Child and adolescent mental health services audit to ‘reassure’ users

Review ordered after South Kerry revelations when report revealed ‘risky’ treatment

The purpose of an audit of child and adolescent mental health services (Camhs) is to assure those using the system that it is safe, according to the Health Service Executive’s chief clinical officer.

The audit was ordered following revelations at South Kerry Camhs after a report found hundreds of children received "risky" treatment from a doctor and significant harm was caused to 46 of them.

The risks involved in the treatment by the junior doctor included sleepiness, dulled feelings, reducing mental alacrity, serious weight gain and distress.

In response, the HSE agreed to commission an independent review of medication practice across its Camhs teams, as well as an audit of compliance with operational guidelines and a qualitative study of service users.

The audit will examine prescribing practices and operational guidelines across all diagnoses, covering Camhs teams countrywide.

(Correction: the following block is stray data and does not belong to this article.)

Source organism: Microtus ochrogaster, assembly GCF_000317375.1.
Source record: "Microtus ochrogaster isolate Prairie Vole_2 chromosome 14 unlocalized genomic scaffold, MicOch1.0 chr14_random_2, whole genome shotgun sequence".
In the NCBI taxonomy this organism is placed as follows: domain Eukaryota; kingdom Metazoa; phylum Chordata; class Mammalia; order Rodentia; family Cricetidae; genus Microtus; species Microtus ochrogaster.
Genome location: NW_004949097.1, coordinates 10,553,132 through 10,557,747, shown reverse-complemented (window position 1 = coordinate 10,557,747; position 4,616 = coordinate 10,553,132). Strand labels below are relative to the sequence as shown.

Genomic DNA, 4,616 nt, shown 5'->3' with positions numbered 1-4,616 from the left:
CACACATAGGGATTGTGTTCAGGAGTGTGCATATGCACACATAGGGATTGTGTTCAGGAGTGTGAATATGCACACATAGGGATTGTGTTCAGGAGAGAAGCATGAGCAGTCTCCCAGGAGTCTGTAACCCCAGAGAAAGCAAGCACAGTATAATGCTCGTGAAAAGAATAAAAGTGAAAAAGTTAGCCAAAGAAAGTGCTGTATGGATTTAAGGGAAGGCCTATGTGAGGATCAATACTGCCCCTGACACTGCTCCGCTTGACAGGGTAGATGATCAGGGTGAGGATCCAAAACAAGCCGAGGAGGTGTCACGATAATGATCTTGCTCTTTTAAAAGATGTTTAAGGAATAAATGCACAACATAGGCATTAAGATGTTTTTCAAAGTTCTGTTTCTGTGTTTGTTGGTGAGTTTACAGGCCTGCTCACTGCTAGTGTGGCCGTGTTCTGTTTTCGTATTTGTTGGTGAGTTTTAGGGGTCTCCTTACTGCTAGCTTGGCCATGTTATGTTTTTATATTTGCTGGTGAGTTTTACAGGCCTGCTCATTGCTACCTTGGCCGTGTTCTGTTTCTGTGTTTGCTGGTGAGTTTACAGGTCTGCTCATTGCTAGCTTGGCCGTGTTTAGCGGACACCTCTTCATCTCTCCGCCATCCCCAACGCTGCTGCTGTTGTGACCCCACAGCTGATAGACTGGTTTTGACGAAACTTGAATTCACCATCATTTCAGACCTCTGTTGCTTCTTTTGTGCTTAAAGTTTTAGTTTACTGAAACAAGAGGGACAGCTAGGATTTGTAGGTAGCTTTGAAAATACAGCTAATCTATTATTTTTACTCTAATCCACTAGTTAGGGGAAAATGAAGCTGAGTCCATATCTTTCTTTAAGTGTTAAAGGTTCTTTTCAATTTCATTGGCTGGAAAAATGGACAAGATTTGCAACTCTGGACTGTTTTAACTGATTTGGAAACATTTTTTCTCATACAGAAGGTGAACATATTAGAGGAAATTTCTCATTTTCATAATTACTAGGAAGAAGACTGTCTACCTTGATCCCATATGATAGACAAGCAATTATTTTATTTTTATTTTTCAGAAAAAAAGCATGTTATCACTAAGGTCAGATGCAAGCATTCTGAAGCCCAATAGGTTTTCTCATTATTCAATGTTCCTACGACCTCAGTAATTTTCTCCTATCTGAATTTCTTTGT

Dr Colm Henry said these mental health teams are "highly regulated" and take "care and consideration" when treating and prescribing for patients.

"What we want to do is make sure and get assurances for people currently attending or who may attend the services in the future, that all of these teams are complying with those standards we laid down in 2019 as to how these teams should operate, how they should accept patients and assess them," he told RTÉ Radio One's This week.

He added that the audit was needed to confirm that the “dreadful experience” in south Kerry isn’t replicated elsewhere.

“We need a full audit to ensure that happens and to give assurance to people that this service is safe. We expect that audit to take approximately six months, with a report by the end of the year.”

The Irish Hospital Consultants’ Association said events in south Kerry had cruelly exposed the consequences of the resourcing crisis afflicting the health service.

Recruitment problems

According to the association, 33 out of 114 permanent child and adolescent psychiatry posts at consultant level are unfilled in Camhs services countrywide.

Dr Henry said one of the problems confronting the HSE is “recruitment in certain, specific geographical areas”.

Last week, the Government opened a compensation scheme for the hundreds of children and families who suffered harm as a result of failings in mental healthcare in south Kerry, which is expected to cost tens of millions of euro.